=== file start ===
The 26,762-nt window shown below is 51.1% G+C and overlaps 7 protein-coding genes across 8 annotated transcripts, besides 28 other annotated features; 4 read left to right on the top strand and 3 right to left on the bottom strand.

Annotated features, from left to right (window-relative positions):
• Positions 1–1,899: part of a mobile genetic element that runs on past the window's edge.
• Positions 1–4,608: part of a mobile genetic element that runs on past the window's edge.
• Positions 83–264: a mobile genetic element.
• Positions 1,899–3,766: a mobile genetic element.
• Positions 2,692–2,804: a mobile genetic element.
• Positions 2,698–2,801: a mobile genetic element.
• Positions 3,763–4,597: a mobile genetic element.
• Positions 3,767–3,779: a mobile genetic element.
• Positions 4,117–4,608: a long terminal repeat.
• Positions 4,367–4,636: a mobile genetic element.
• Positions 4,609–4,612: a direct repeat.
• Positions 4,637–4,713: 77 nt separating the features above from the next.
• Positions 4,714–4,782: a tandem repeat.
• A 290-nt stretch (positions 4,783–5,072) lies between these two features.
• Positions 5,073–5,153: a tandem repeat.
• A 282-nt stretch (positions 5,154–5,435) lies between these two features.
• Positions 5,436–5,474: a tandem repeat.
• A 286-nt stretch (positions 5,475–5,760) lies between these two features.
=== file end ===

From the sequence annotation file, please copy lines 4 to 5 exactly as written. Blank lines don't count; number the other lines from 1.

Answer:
• Positions 1–4,608: part of a mobile genetic element that runs on past the window's edge.
• Positions 83–264: a mobile genetic element.